Analyzing the Freedom Orientation of Existing State Populations
Analyzing the Freedom Orientation of Existing State Populations
The political predisposition and climate of each of the 10 FSP candidate states is an important element, worth tracking and factoring in to our overall decision. One FSP member opined that, "EVERY state in this country contains a large majority too disgusted/apathetic to vote. And an overwhelming majority of those that DO vote are too confused/ignorant to make a consistent expression of their political disposition."
Like a good many generalizations, there is a degree of truth to that statement that should be acknowledged, but like all generalizations, it is best not to make life-changing decisions based on it.
Most people would question the assertion that the "overwhelming majority" (itself an inherently subjective term) in this country falls under the "confused/ignorant" characterization, but trying to prove or disprove the veracity of the statement is not a worthwhile exercise. Suffice to say that there are many people today who make conscious decisions not to participate and/or vote. Many people today proudly proclaim that they neither register nor vote, and have ready-made reasons why. Whatever their reasons, and whatever we individually may think of their reasoning, it indicates that at least some thought went into their decision.
However, all of this is peripheral to my central theme. Voter "apathy," "disgust," "ignorance," and "confusion" are not correct factors to focus on or gauge. We must discover a method of measuring a voting population's "predisposition." And while it would be helpful, indeed great, to know why the non-voters chose not to vote, such an investigation could easily become a rabbit hole diverting us from more important measurements.
In short, it is the voters amongst the voting age population (VAP) in the candidate states who warrant scrutiny.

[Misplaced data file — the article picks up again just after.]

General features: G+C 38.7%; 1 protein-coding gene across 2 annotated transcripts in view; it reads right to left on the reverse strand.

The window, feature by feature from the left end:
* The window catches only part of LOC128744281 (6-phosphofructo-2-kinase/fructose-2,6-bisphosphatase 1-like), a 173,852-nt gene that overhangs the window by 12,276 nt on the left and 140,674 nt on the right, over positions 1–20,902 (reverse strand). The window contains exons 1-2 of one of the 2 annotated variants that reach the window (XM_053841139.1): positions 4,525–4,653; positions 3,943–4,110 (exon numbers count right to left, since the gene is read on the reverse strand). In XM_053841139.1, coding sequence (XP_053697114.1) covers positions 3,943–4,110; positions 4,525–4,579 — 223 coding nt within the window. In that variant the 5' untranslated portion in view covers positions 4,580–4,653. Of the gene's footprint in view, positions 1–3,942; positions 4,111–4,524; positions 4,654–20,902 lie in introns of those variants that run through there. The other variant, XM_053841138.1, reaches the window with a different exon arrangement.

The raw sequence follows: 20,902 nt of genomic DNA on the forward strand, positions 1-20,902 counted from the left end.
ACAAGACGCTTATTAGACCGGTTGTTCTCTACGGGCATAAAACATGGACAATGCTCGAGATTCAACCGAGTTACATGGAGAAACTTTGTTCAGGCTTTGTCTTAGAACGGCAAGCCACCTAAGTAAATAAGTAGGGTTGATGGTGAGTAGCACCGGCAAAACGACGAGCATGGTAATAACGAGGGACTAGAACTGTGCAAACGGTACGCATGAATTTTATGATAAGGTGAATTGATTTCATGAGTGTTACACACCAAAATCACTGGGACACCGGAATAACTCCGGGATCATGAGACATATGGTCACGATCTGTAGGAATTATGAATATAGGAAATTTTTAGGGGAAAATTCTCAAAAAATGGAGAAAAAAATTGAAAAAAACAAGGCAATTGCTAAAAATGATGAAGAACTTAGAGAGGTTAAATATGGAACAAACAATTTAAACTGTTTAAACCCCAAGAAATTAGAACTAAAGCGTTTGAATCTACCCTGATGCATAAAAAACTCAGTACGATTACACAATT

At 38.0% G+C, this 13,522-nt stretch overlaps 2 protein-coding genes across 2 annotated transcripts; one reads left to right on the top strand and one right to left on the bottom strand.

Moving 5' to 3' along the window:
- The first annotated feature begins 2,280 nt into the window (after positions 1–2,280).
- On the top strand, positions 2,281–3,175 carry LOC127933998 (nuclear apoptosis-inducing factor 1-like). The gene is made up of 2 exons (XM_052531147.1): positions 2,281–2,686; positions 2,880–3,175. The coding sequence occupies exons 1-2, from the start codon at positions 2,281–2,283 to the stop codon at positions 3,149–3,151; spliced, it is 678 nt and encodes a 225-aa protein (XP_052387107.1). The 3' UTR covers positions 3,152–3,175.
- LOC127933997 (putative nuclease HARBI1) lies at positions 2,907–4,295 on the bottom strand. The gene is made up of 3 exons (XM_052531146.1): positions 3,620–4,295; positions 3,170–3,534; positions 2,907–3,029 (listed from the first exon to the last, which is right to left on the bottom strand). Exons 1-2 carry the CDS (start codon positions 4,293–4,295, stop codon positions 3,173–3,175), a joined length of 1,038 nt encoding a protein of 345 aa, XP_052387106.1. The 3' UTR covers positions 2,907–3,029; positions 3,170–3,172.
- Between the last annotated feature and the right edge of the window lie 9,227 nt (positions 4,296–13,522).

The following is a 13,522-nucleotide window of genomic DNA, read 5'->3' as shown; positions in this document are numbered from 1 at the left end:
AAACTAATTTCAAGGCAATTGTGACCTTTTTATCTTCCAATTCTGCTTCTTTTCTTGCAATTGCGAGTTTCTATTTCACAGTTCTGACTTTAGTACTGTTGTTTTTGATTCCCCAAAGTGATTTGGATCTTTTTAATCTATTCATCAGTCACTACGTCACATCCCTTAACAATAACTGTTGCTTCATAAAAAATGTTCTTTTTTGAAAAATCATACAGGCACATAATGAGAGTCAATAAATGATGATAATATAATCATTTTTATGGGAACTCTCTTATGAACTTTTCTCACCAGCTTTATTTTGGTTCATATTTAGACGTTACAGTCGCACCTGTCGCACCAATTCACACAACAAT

Let me throw some numbers out. In the United States, the numbers breakdown as follows:
- 196 million eligible voters.
- 146 million registered voters.
- 96 million who actually voted (49 percent of eligible voters).
The above figures are helpful, but have limited utility. Let's move on to a more important subset of information. In the 2000 elections, the voter turnout within the 10 FSP candidate states breaks down as follows (from highest turnout percentage to the lowest):
Why would Maine and Idaho, two states with quite similar voting age populations (VAP), have such a marked disparity in voter turnout? Proportionately, approximately 130,000 (10.7%) more decided to vote in Maine than in Idaho. Were the voters in Idaho "apathetic"? "Disgusted"? Were they disenfranchised or less civic-minded? What does this raw difference in numbers, some 130,000, mean for the FSP? Can we capitalize on this? If so, the information should certainly be factored in.
Better yet, and more salient to the issue regarding political predisposition/climate of each of the 10 candidate states, what can we conclude from those who did vote? Consider these figures (collected from http://www.fairvote.org/turnout/prevote2000.htm):
Now, these numbers are telling, but before I go on, let me say this: While I would definitely agree with those who warn against automatically assuming that voting for a Republican is better than voting for a Democrat---the equivalent of, say, picking between two lethal poisons---that was not the perceived case in the 2000 elections. Indeed, I think it's safe to say that going into the elections (regardless of what has happened since), few imagined the Bush/Cheney ticket to be greater "Statists" (Big S) than the Gore/Lieberman duet. And fewer still were prepared to argue that Gore, given his horrid record during the Clinton years, would be a better protector of liberty than the politically untested and relatively unknown Bush. One man was the sidekick of a president who did all he could to grow the central government more than any other in the history of the Union. The other was the son of a previous president and was being pitched as a Reaganesque figure who believed in smaller government. Reality has proved different, to be sure, but that was the "tale of the tape" going into the 2000 elections. From a Libertarian point of view, there was little choice in 2000: Few of us opted to vote for Gore.
But what do the numbers above say? For the sake of consistency, let's look again at the two states with the similar VAP numbers, Maine and Idaho: